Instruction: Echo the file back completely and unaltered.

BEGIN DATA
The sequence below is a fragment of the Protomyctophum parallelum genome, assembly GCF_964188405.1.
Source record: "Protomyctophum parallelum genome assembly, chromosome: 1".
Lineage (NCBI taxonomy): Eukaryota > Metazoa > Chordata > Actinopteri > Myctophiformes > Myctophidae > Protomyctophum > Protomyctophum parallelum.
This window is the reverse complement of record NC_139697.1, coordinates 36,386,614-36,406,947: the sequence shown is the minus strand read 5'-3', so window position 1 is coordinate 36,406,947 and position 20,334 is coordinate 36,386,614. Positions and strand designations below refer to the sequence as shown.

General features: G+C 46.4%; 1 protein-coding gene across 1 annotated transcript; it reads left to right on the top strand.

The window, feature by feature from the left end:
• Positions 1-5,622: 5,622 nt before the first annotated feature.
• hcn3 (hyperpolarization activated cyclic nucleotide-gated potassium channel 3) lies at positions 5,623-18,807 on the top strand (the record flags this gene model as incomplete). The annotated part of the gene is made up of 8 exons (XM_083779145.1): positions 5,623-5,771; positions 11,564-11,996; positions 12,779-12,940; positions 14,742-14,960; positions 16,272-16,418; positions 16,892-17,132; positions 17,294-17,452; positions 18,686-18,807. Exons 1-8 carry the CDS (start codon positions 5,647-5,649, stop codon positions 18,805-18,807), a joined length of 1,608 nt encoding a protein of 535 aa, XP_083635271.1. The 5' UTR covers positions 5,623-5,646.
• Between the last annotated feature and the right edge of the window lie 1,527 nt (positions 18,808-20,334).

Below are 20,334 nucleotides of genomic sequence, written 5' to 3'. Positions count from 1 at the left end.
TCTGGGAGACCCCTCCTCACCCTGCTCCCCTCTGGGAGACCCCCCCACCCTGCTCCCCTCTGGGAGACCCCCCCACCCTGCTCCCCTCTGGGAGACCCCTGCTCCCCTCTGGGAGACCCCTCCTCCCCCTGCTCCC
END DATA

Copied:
The sequence below is a fragment of the Protomyctophum parallelum genome, assembly GCF_964188405.1.
Source record: "Protomyctophum parallelum genome assembly, chromosome: 1".
Lineage (NCBI taxonomy): Eukaryota > Metazoa > Chordata > Actinopteri > Myctophiformes > Myctophidae > Protomyctophum > Protomyctophum parallelum.
This window is the reverse complement of record NC_139697.1, coordinates 36,386,614-36,406,947: the sequence shown is the minus strand read 5'-3', so window position 1 is coordinate 36,406,947 and position 20,334 is coordinate 36,386,614. Positions and strand designations below refer to the sequence as shown.

General features: G+C 46.4%; 1 protein-coding gene across 1 annotated transcript; it reads left to right on the top strand.

The window, feature by feature from the left end:
• Positions 1-5,622: 5,622 nt before the first annotated feature.
• hcn3 (hyperpolarization activated cyclic nucleotide-gated potassium channel 3) lies at positions 5,623-18,807 on the top strand (the record flags this gene model as incomplete). The annotated part of the gene is made up of 8 exons (XM_083779145.1): positions 5,623-5,771; positions 11,564-11,996; positions 12,779-12,940; positions 14,742-14,960; positions 16,272-16,418; positions 16,892-17,132; positions 17,294-17,452; positions 18,686-18,807. Exons 1-8 carry the CDS (start codon positions 5,647-5,649, stop codon positions 18,805-18,807), a joined length of 1,608 nt encoding a protein of 535 aa, XP_083635271.1. The 5' UTR covers positions 5,623-5,646.
• Between the last annotated feature and the right edge of the window lie 1,527 nt (positions 18,808-20,334).

Below are 20,334 nucleotides of genomic sequence, written 5' to 3'. Positions count from 1 at the left end.
TCTGGGAGACCCCTCCTCACCCTGCTCCCCTCTGGGAGACCCCCCCACCCTGCTCCCCTCTGGGAGACCCCCCCACCCTGCTCCCCTCTGGGAGACCCCTGCTCCCCTCTGGGAGACCCCTCCTCCCCCTGCTCCC